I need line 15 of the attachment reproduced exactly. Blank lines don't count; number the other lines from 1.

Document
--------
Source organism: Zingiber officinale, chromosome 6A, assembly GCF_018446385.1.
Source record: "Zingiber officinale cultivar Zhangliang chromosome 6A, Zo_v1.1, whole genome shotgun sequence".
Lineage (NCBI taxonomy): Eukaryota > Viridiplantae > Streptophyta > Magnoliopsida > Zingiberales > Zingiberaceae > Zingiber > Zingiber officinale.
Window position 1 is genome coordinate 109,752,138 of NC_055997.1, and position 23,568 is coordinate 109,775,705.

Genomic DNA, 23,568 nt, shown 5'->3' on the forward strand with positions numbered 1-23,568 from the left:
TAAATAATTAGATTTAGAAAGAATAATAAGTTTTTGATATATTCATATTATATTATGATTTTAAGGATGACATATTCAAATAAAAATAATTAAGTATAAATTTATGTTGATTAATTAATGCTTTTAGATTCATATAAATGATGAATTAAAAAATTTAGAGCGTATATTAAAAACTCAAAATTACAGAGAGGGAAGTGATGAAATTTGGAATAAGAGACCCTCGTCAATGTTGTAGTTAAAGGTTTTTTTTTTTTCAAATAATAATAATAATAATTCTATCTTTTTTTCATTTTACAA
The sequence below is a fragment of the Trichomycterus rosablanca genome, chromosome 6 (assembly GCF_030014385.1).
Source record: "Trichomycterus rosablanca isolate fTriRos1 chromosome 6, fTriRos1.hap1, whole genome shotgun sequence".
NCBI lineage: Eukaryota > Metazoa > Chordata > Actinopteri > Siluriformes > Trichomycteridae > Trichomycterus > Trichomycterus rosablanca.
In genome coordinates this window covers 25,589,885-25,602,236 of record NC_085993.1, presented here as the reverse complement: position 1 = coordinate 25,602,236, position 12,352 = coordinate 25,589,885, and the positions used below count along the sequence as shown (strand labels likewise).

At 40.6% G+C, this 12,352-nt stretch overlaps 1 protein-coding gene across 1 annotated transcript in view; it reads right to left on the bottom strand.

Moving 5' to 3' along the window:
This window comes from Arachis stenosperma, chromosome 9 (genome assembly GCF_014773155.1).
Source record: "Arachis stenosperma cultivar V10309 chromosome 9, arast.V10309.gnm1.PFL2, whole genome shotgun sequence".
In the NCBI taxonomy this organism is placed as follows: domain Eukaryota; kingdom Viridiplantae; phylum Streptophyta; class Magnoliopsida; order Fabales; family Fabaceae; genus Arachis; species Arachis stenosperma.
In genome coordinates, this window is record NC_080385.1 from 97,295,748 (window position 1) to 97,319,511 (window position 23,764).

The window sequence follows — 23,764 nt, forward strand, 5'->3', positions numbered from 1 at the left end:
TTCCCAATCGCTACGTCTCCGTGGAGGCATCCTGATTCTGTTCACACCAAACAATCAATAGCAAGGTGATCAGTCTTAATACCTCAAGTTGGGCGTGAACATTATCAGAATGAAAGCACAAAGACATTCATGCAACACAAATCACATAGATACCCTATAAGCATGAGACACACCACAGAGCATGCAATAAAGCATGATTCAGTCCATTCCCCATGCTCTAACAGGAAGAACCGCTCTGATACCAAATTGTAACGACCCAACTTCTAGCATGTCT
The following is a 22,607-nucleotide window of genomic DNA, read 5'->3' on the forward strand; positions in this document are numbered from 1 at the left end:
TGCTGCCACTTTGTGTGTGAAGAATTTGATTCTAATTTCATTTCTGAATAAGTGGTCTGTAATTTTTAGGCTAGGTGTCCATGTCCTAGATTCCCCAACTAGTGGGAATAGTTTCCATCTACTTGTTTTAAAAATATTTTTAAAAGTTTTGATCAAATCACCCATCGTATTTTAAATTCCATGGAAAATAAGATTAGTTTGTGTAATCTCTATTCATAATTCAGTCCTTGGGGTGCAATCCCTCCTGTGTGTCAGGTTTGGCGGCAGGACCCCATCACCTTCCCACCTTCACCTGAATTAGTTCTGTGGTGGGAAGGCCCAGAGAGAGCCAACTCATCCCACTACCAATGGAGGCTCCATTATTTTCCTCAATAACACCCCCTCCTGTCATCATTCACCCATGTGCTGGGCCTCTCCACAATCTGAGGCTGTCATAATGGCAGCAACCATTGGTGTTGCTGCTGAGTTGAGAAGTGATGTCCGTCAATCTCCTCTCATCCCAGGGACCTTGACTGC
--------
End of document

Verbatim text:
In the NCBI taxonomy this organism is placed as follows: domain Eukaryota; kingdom Viridiplantae; phylum Streptophyta; class Magnoliopsida; order Fabales; family Fabaceae; genus Arachis; species Arachis stenosperma.